"Growth and survival of altricial young are influenced by their parents’ abilities to invest in a breeding attempt.  As a result, chick growth and survival in one breeding season may be indicative of their parents’ long-term reproductive potential.  To determine whether variation in long-term reproductive success is driven by differential breeding investment, parental care and chick growth in wandering albatrosses (Diomedea exulans) were correlated with parental historical reproductive success.  Effects of age and breeding experience (determined from past breeding attempts) and pre-laying body condition (mass–size indices) on chick growth and survival also were tested.  Longer brooding of chicks increased their survival, but length of chick brooding did not differ between historically unproductive and successful breeders.  Past reproductive success also was not correlated with chick growth rates or fledging mass or size.  Chick brooding period, chick growth rates, final mass and size were independent of parental body condition.  Older and more experienced parents brooded chicks for longer and their chicks grew faster, supporting previous findings that breeding competence is a learnt skill.  Chick care and growth characteristics differed more between than within pairs, suggesting that differences in these characteristics are driven by variation among pairs."

Genevieve Jones with Wandering Albatrosses on Marion Island

Clíck here to read of Genevieve's PhD on Marion's Wanderers.

Reference:

Jones, M.G.W., Dilley, B.J., Hagens, Q.A., Louw, H., Mertz, E.M., Visser, P. & Ryan, P.G. 2014.  The effect of parental age, experience and historical reproductive success on wandering albatross (Diomedea exulans) chick growth and survival.  Polar Biology.

John Cooper, ACAP Information Officer, 24 August 2014

                                                                   

Storm petrels are affected by House Mice on an albatross island in the South Atlantic

Mark Bolton (Royal Society for the Protection of Birds, Sandy, UK) and colleagues have published in the journal Polar Biology on the effects of House Mice Mus musculus on storm petrels on Steeple Jason, an island in the Falkland Islands (Islas Malvinas)* that supports a very large population of ACAP-listed Black-browed Albatrosses Thalassarche melanophris as well as Southern Giant Petrels Macronectes giganteus.

The paper’s abstract follows:

"Whilst there is good evidence for negative impacts of introduced rat species on island ecosystems, the effects of house mice (Mus musculus) are generally less well documented. In some situations, introduced house mice can exert severe impacts, particularly where this is the only introduced mammal. Here, we examine the distribution, relative abundance and breeding success of small burrowing seabirds on Steeple Jason Island, Falklands, in relation to habitat types and the distribution of house mice which is the sole introduced mammal species, and we make comparisons with seabird distribution and densities on the neighbouring island of Grand Jason where mice are absent. Grey-backed storm-petrel (Garrodia nereis) and Wilson’s storm-petrel (Oceanites oceanicus), which due to their extremely small size are likely to be the most vulnerable to mouse predation, were considerably more abundant on mouse-free Grand Jason than on Steeple Jason. Grey-backed storm-petrel, which are typically associated with tussac grass, avoided this habitat on Steeple Jason where it is associated with high levels of house mouse activity (assessed from the proportion of wax baits gnawed overnight), whereas on mouse-free Grand Jason, there was no such avoidance. Wilson’s storm-petrel nesting on Steeple Jason suffered high rates of egg and chick loss. Whilst we found evidence for detrimental impacts of house mice on the two small storm-petrel species, there was no relationship between relative mouse activity levels and the distribution or abundance.”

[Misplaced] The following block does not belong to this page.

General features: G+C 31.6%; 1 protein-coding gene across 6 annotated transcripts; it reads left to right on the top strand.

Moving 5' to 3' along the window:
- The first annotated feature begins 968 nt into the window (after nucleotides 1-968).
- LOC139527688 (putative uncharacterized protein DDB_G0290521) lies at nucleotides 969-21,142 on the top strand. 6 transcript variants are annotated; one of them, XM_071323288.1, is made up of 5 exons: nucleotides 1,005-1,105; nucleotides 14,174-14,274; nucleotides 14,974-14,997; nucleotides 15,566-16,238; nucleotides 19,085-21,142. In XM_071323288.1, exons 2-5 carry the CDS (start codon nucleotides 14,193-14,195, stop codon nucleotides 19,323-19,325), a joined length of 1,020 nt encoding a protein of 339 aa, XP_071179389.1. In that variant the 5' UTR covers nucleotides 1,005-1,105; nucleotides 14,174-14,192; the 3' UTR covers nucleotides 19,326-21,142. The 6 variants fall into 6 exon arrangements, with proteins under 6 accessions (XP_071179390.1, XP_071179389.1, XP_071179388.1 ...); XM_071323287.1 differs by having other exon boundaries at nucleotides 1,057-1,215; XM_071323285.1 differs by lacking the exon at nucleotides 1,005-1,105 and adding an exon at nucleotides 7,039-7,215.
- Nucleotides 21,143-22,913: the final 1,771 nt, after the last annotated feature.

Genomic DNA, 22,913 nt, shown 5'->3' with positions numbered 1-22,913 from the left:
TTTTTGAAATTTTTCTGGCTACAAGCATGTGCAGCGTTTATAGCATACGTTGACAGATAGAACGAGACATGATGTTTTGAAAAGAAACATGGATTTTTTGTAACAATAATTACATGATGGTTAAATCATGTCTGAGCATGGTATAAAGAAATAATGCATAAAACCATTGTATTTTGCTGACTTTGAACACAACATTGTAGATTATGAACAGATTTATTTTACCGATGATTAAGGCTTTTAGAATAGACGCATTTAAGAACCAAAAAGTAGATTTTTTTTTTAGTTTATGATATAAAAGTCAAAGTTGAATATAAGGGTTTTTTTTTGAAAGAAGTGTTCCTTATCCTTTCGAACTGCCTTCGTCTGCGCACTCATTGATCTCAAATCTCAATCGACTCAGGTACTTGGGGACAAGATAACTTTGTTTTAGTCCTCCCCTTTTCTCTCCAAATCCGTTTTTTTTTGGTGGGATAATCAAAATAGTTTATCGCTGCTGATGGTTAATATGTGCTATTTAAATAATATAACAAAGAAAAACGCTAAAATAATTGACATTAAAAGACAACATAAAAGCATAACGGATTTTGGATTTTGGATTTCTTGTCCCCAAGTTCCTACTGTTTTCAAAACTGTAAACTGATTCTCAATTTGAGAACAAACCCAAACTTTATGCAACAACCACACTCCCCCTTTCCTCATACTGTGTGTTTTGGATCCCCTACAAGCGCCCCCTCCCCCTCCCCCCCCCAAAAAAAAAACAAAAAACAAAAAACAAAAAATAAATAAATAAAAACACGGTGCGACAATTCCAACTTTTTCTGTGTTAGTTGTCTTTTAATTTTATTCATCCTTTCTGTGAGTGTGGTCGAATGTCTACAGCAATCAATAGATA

Black-browed Albatrosses on Steeple Jason, photograph by Ian Strange

Click here for a related paper on Steeple Jason's mice.

Reference:

Bolton, M., Stanbury, A., Baylis, A.A.M. & Cuthbert, R.[J.] 2014.  Impact of introduced house mice (Mus musculus) on burrowing seabirds on Steeple Jason and Grand Jason Islands, Falklands, South Atlantic. Polar Biology DOI 10.1007/s00300-014-1554-2.

John Cooper, ACAP Information Officer, 23 August 2014

*A dispute exists between the Governments of Argentina and the United Kingdom of Great Britain and Northern Ireland concerning sovereignty over the Falkland Islands (Islas Malvinas), South Georgia and the South Sandwich Islands (Islas Georgias del Sur y Islas Sandwich del Sur) and the surrounding maritime areas.

New Zealand’s Glenfern Sanctuary protects ACAP-listed Black Petrels in the face of winter storms

Glenfern Sanctuary is a predator-controlled area on Great Barrier Island in the Hauraki Gulf Marine Park of New Zealand.

A 2.1-km Xcluder® fence built across the Kotuku Peninsula on inhabited Great Barrier in 2009 by the Glenfern Sanctuary Charitable Trust helps protect Vulnerable and ACAP-listed Black Petrels Procellaria parkinsoni and other burrowing seabirds within the 250-ha sanctuary against feral domestic cats Felis catus, feral pigs Sus scrofa domesticus, Pacific Rats or Kiore Rattus exulans and Norway or Brown Rats R. norvegicus.  Monitoring of over 1000 bait stations and tracking tunnels helps prevent reinvasions of pests becoming established.

Black Petrels, photograph by Biz Bell

In June this year a major storm caused extensive damage to the natural environment on Great Barrier with landslips, fallen trees and foot bridges and parts of the walkways in the sanctuary washed away – as described in the sanctuary’s on-line newsletter (click here).

The winter 2014 newsletter also reports on the last summer’s breeding:

“Seasonal monitoring of blacks and Cooks [Pterodroma cookii] petrels is proving very promising with three areas with both Blacks and Cooks within the Sanctuary and confirmation of fluttering shearwaters [Puffinus gavia] located near the cliffs at the western boundary of the Peninsula. In total, 22 Cooks and 16 black petrel burrows were identified this season, including 17 new burrow locations.  A total of nine Cooks and six black petrels were considered to have fledged successfully based on our monitoring – and thankfully all before the big storm hit.”

Black Petrel Action Group was established in 2011.

Watch a short video on Black Petrel conservation here.

John Cooper, ACAP Information Officer, 22 August 2014